Personal records are dangerous. If someone else finds them they will tell them a lot more about you than you probably want them to know. Alongside this, in the wrong hands, your personal records can make it easier for someone to steal your identity or simply steal your money.
Neither scenario is desirable. That’s why everyone should take a look at these industrial shredders and eliminate any records that aren’t needed. Industrial shredders can handle large amounts of paperwork and they will cut it into fine pieces. That makes it very difficult for anyone to identify anything from the remains.
With the risks, it is tempting to simply shred everything. However, some things can’t be shredded. The following need to be kept permanently and you’ll need to find somewhere safe to store them.
Income tax returns
Marriage and divorce certificates
Bank account openings and trust accounts
Copies of passport and other relevant ID documents
The best way to view this is by looking at all the documents you have and thinking about how easy it would be to replace them. Some are relatively easy, others a huge hassle, and some simply can’t be replaced.
If any document falls into that category you should keep it permanently. These types of documents will help you prove financial statements in the future and make a variety of processes easier.
Storing Your Permanent Records
There are several options to choose from when you need to store personal permanent records. However, the best method is to get a file that allows you to organize the different pieces of paper in a specific order. This will help you to locate them when you need them.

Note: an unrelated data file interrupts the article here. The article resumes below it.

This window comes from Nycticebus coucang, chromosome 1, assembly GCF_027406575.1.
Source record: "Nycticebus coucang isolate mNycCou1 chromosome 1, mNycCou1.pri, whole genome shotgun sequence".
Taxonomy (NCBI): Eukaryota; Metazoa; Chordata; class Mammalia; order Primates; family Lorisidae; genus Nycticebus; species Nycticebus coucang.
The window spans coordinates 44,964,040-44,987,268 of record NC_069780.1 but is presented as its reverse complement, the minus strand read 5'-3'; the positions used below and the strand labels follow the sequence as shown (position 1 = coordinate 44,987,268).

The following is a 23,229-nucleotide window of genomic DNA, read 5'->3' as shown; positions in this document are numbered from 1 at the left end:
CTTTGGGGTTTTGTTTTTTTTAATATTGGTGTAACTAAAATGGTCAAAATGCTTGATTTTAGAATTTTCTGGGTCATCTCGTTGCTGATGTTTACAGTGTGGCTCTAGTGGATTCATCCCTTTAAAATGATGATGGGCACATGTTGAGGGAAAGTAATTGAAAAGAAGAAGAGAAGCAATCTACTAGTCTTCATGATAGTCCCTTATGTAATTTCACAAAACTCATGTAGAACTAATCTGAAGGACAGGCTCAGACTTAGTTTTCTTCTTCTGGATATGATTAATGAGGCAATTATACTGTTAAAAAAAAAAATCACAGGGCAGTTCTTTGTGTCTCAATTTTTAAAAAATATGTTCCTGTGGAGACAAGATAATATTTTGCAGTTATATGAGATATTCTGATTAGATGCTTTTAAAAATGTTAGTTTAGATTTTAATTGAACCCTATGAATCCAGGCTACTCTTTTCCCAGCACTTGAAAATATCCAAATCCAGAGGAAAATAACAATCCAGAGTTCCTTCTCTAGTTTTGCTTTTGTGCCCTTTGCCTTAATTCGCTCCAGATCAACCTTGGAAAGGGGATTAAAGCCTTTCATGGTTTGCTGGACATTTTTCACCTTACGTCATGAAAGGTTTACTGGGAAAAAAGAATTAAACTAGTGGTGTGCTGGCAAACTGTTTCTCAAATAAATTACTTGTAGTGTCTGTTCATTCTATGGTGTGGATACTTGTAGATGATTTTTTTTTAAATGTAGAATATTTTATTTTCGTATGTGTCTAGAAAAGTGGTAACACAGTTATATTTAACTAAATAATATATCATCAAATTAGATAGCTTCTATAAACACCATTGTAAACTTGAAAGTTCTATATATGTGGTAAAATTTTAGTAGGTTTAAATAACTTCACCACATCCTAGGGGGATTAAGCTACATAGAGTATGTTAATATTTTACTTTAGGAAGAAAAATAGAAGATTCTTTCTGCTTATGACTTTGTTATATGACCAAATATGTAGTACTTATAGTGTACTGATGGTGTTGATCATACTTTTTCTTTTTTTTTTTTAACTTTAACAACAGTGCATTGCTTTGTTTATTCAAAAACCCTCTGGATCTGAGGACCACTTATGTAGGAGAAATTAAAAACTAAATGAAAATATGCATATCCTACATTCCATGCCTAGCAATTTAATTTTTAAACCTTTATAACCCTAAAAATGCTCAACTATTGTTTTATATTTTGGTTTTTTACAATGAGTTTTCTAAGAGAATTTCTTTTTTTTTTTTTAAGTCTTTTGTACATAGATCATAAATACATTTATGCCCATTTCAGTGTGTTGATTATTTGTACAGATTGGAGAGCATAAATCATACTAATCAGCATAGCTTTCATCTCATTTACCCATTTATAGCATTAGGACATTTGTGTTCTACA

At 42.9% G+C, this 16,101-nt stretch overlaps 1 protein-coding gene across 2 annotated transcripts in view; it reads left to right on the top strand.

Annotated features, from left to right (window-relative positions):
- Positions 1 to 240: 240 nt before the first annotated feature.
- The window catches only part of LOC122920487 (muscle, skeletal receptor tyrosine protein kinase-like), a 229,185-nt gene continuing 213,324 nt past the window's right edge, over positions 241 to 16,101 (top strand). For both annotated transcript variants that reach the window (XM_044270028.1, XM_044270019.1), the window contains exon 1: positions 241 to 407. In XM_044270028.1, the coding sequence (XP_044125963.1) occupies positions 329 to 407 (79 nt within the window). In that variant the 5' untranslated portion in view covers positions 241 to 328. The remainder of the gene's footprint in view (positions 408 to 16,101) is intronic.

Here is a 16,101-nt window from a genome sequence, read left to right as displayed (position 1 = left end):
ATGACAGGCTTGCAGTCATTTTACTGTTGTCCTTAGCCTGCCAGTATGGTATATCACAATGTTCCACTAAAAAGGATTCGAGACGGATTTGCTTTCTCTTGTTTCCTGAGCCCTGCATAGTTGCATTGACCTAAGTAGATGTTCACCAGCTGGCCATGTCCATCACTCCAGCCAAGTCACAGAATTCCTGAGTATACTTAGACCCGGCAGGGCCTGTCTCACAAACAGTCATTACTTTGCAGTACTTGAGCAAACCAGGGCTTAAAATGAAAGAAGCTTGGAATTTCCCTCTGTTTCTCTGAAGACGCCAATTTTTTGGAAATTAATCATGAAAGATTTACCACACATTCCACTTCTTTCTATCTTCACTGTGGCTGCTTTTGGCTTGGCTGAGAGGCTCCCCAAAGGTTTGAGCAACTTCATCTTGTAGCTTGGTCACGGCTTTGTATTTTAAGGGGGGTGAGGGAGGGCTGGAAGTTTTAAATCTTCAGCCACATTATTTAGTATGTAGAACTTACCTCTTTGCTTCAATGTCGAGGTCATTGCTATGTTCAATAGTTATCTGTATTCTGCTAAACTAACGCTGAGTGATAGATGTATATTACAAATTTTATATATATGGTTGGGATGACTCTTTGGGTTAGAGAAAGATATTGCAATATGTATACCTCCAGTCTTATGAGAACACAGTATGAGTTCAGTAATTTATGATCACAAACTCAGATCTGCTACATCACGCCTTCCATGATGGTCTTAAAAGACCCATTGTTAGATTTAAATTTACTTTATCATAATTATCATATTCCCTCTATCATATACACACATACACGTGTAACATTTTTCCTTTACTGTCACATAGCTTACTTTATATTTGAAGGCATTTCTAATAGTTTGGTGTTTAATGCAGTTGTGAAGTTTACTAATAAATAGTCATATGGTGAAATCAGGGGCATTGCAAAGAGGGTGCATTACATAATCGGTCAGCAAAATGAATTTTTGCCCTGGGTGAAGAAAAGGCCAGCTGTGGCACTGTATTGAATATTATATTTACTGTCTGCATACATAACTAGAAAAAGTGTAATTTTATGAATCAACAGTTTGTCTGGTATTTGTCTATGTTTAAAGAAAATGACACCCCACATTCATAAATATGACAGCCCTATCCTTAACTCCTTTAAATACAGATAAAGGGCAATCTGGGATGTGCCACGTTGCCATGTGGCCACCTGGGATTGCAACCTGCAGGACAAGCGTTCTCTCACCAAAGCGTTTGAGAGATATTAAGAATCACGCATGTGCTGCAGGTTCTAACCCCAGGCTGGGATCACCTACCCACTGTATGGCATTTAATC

You will then need to place the file somewhere safe. In fact, if you have a safe this is a great place to put your personal information.
If not, keep them in a locked cupboard. However, refrain from using a locked filing cabinet. This is too obvious if anyone is looking for them.
You should note that many documents, such as tax returns, are required to be kept for five years. That means you should store them with your permanent ones and then you can decide whether to destroy them or not. Don’t forget, if you decide to keep all of them you are likely to end up with more than 40 of them, covering every year of your working life.
As a further guide, it is advisable to keep everyday paperwork for three years. Again, this should be filed appropriately and stored somewhere safe. If everything is stored and filmed properly it is easy to pull out the oldest year and destroy it, ensuring you have kept the relevant items.
While it may be tempting to digitalize these documents, a digital copy is often not the same as a paper version to state officials. In addition, digitalizing them can make it easier for someone else to find them and use them against you.